Section 41 of the Trade Marks Act 1995 (Cth) provides that an application for registration of a mark “must be rejected if the trade mark is not capable of distinguishing” the relevant goods or services. Whether a mark is capable of distinguishing is determined first by assessing the extent to which is it “inherently adapted” to do so.
The test for inherent adaptation:
In Clark Equipment Co v Registrar of Trade Marks (1964) 111 CLR 511 (Clark Equipment), Kitto J explained that whether a trade mark is “inherently adapted to distinguish” is tested by reference to:
“…the likelihood that other persons, trading in goods of the relevant kind and being actuated only by proper motives – in the exercise, that is to say, of the common right of the public to make honest use of words forming part of the common heritage, for the sake of the signification which they ordinarily possess – will think of the word and want to use it in connexion with similar goods in any manner which would infringe a registered trade mark granted in respect of it.” (at 514).
In Cantarella Bros Pty Limited v Modena Trading Pty Limited (2014) 315 ALR 4, the majority of the High Court said:
“the consideration of the “ordinary signification” of any word or words (English or foreign) which constitute a trade mark is crucial, whether (as here) a trade mark consisting of such a word or words is alleged not to be registrable because it is not an invented word and it has “direct” reference to the character and quality of goods, or because it is a laudatory epithet or a geographical name, or because it is a surname or because it has lost its distinctiveness, or because it never had the requisite distinctiveness to start with. Once the “ordinary signification” of a word, English or foreign, is established an enquiry can then be made into whether other traders might legitimately need to use the word in respect of their goods.” (Citations omitted).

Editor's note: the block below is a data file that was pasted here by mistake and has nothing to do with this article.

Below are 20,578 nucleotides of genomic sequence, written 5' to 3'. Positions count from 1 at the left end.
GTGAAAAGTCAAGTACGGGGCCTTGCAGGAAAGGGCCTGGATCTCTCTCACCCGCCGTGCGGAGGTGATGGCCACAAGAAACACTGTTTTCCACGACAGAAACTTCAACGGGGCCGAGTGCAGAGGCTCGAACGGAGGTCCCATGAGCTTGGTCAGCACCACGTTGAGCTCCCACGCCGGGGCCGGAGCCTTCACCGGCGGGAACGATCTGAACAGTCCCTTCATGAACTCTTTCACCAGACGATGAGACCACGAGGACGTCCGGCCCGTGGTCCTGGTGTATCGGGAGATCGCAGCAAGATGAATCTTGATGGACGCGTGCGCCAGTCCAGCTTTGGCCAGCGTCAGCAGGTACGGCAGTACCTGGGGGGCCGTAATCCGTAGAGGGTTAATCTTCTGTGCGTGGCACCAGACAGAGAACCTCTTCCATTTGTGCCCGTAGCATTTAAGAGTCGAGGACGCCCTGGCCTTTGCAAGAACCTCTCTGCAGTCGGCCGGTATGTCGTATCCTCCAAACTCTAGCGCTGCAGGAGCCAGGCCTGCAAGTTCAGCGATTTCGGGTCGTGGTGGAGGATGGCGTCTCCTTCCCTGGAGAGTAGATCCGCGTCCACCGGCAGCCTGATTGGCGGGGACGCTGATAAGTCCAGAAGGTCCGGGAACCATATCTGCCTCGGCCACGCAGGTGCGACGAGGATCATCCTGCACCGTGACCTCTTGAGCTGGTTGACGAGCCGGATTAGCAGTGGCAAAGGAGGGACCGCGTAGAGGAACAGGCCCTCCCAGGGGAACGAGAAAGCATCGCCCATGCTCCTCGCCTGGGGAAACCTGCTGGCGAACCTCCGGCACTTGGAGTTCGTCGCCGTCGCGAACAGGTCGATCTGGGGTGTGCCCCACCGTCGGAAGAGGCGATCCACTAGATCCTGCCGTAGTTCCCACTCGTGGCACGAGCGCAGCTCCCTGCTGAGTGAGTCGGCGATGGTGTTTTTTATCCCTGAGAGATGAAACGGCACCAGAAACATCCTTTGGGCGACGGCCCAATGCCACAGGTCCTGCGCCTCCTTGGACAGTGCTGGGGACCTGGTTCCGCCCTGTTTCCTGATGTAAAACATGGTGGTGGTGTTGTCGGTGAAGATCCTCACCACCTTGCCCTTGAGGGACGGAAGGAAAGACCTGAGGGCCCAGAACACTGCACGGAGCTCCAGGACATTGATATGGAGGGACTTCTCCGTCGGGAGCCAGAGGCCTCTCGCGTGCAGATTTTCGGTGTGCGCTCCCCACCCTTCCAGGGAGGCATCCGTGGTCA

This appears to suggest a new two-part test for inherent adaptation – at least for word marks. The “ordinary signification” of the words must be considered first. Then, if the words have an ordinary meaning to the target audience which is “directly descriptive” of the relevant goods or services, or falls within one of the other categories identified by the Court, consideration turns to the issue of whether other traders might legitimately need to use those words.
Recent authority, however, suggests the rule is unchanged. In Verrocchi v Discount Chemist Outlet Pty Ltd  FCA 234, Middleton J said (at :
“The proper test for assessing the inherent capacity of the registered trade mark to distinguish the designated services for the purposes of s 41(3) still remains that articulated by Kitto J in Clark Equipment…” and the High Court in Cantarella “recently endorsed this test“.
For examples of marks found to be without any inherent adaptation to distinguish, see here. These marks are registrable only if they are distinctive in fact at the time of filing.
For examples of marks found to have at least some inherent adaptation to distinguish, see here. The registrability of these marks will depend on the degree of inherent adaptation, the nature of use or intended use and “any other circumstances.”
It is important to note that the same mark might be inherently adapted to distinguish one type of goods or services but not inherently adapted to distinguish another.
Change to the wording of s 41
With effect from 15 April 2013, the the Intellectual Property Laws Amendment (Raising the Bar) Act 2012 repealed s 41 of the TMA as it then stood and substituted new wording. Trade mark applications made before 15 April 2013 continue to be considered under the old provision.